Mental Health Awareness Week has shone a light on the major issues facing the workforce not just in the UK, but globally, as we all come to terms with working life following the past 14 months.
When it comes to work, the term ‘burnout’, which was first coined by Herbert Freudenberger, an American psychologist in 1974, is the most common form of total breakdown due to overwhelm as part of your professional life.
However, it was not until May 2019 that it was officially classified as a disease by the World Health Organisation and added to the International Classification of Diseases (ICD). It is due to become globally recognized in 2022, giving healthcare providers and insurers precedent to acknowledge, treat and cover symptoms of 'burnout'.
In fact, the World Health Organisation describes burn-out as “chronic workplace stress that has not been successfully managed” along with three defining symptoms:
- Feelings of energy depletion or exhaustion
- Increased mental distance from one's job, or feelings of negativism or cynicism related to one's job
- Reduced professional efficacy
Depression and anxiety
During the pandemic, this was experienced in a new way – almost universally – where people felt the impact of overwhelm as we all tried to keep up with the changes experienced through lockdown.
Burnout has had several moments ‘in the sun’, whether it was the fast-paced sales world of the 80s, in the drug addled creatives of the 90s or high finance of the 2000s, it is regularly identified alongside some of the more glamorous white collar jobs.
However, it can happen to anyone at any time. Research from the Labour Force Survey in 2019-2020 shows that the stats speak for themselves with 17.9 million working days lost due to work-related stress, depression or anxiety during that year.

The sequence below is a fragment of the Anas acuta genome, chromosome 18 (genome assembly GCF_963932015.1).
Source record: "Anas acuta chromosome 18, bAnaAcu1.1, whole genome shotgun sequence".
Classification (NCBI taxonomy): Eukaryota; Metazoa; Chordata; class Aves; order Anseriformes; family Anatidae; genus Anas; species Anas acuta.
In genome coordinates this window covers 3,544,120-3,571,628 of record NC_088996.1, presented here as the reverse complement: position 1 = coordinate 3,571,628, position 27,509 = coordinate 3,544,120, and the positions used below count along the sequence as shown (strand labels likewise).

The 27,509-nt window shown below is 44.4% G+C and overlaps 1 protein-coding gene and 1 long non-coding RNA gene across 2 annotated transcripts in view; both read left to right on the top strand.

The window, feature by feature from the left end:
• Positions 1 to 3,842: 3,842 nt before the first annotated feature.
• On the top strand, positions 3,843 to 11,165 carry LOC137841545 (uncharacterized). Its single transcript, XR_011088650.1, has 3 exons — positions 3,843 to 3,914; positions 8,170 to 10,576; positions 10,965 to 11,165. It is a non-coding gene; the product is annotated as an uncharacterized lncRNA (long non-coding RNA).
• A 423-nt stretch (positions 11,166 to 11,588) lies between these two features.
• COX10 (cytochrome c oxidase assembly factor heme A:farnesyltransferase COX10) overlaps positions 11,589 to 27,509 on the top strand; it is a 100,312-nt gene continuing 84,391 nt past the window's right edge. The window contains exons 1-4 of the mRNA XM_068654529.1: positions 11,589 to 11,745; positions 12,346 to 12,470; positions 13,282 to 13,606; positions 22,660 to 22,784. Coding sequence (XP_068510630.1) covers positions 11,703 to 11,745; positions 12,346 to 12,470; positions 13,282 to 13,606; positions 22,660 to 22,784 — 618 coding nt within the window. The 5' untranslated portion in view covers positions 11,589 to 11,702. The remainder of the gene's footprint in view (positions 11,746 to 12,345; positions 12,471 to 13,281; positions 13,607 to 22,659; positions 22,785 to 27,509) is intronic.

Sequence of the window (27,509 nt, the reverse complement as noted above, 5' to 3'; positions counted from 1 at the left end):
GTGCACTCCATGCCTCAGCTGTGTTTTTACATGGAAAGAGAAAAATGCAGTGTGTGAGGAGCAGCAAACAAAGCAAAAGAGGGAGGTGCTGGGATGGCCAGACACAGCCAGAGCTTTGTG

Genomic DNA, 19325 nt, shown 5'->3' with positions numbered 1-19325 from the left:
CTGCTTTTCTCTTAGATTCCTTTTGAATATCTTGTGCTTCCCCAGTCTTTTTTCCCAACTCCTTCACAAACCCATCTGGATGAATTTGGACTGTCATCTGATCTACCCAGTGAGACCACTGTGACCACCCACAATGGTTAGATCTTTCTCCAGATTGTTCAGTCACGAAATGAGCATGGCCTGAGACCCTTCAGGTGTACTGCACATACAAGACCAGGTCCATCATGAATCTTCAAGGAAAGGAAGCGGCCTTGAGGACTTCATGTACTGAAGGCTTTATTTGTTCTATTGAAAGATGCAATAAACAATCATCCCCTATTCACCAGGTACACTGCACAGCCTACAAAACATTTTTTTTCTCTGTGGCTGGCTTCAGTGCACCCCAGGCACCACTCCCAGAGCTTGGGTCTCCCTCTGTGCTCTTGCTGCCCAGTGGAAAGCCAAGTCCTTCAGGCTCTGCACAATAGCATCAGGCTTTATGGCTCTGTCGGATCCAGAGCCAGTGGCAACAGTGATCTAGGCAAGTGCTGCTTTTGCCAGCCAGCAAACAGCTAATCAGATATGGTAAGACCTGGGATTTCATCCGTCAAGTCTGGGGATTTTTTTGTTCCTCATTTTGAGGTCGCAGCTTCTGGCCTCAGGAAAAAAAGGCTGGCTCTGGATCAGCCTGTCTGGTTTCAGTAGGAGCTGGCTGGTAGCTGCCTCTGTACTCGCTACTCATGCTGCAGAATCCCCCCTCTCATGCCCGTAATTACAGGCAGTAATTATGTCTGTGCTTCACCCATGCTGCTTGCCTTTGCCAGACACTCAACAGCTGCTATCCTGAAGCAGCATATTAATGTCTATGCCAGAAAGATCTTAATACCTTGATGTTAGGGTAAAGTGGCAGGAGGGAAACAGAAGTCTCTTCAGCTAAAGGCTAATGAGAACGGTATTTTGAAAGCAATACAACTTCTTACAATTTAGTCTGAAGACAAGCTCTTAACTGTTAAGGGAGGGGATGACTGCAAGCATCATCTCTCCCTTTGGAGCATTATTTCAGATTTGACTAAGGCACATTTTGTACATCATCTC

The total number of cases of work-related stress, depression or anxiety in 2019/20 was 828,000, a prevalence rate of 2,440 per 100,000 workers. This was statistically significantly higher than the previous period.
This seems also to have been a major issue among those who worked from home during the pandemic, with a global survey from Lloyd’s Register of 5,500 employees uncovering higher levels of stress and staff withholding mental health conditions for fear of a negative impact on career progression.
Seven in 10 (69%) employees globally reported higher levels of work-related stress while working from home, driven by increased workloads and changed to working patterns to meet resource demands.
Priory Consultant Psychiatrist Dr Natasha Bijlani, based at Priory’s Roehampton Hospital in south-west London said: “Burnout refers specifically to the occupational context and should not be applied to describe experiences in other areas of life. It is different from other types of adjustment disorder, disorders specifically associated with stress, anxiety or fear-related disorders, and mood disorders – all of which have their own classifications.
“It can be the result of various factors including work-life imbalance, extremes of activity, particularly in monotonous or chaotic jobs, if there are dysfunctional dynamics within the workplace, unclear job expectations leading to a lack of control as a result, as well as lack of social support, and feeling isolated at work and perhaps in one’s personal life as well.”
So, as the working world opens back up and we start to see the emergence of more normal ways of working, how can we take the opportunity to do things differently?
Nick Matthews, general manager and vice president EMEA, Culture Amp says: “While people leaders have been at the heart of the corporate pandemic response, keeping business teams running, we still have to accept that last year was one long corporate trauma that, even now, we haven’t fully addressed or know where it will truly lead.
“People leaders are having to rethink how they can engage with individual employees, teams and line managers to help their organisation regroup, while they are at risk of burnout themselves.
“Organisations need to validate and strengthen their core culture, with HR supporting social connections with smarter communications, rebuilding trust and inclusion by finding innovative ways to listen and respond to people under stress in real-time.”